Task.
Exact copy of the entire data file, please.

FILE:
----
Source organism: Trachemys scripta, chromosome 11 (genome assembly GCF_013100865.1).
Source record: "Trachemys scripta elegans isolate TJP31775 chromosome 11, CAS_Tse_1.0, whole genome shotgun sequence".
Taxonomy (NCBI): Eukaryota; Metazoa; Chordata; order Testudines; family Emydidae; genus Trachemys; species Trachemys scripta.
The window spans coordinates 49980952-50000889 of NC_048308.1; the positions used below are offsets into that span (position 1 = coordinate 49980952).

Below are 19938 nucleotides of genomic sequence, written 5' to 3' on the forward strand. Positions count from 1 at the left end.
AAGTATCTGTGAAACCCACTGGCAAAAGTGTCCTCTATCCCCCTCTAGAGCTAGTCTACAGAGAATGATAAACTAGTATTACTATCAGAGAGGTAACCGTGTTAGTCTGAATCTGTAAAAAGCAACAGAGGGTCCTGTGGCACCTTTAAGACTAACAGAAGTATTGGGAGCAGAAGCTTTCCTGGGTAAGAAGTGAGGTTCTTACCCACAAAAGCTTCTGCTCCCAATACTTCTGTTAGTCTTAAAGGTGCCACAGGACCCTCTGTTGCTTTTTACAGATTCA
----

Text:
Source organism: Trachemys scripta, chromosome 11 (genome assembly GCF_013100865.1).
Source record: "Trachemys scripta elegans isolate TJP31775 chromosome 11, CAS_Tse_1.0, whole genome shotgun sequence".
Taxonomy (NCBI): Eukaryota; Metazoa; Chordata; order Testudines; family Emydidae; genus Trachemys; species Trachemys scripta.
The window spans coordinates 49980952-50000889 of NC_048308.1; the positions used below are offsets into that span (position 1 = coordinate 49980952).

Below are 19938 nucleotides of genomic sequence, written 5' to 3' on the forward strand. Positions count from 1 at the left end.
AAGTATCTGTGAAACCCACTGGCAAAAGTGTCCTCTATCCCCCTCTAGAGCTAGTCTACAGAGAATGATAAACTAGTATTACTATCAGAGAGGTAACCGTGTTAGTCTGAATCTGTAAAAAGCAACAGAGGGTCCTGTGGCACCTTTAAGACTAACAGAAGTATTGGGAGCAGAAGCTTTCCTGGGTAAGAAGTGAGGTTCTTACCCACAAAAGCTTCTGCTCCCAATACTTCTGTTAGTCTTAAAGGTGCCACAGGACCCTCTGTTGCTTTTTACAGATTCA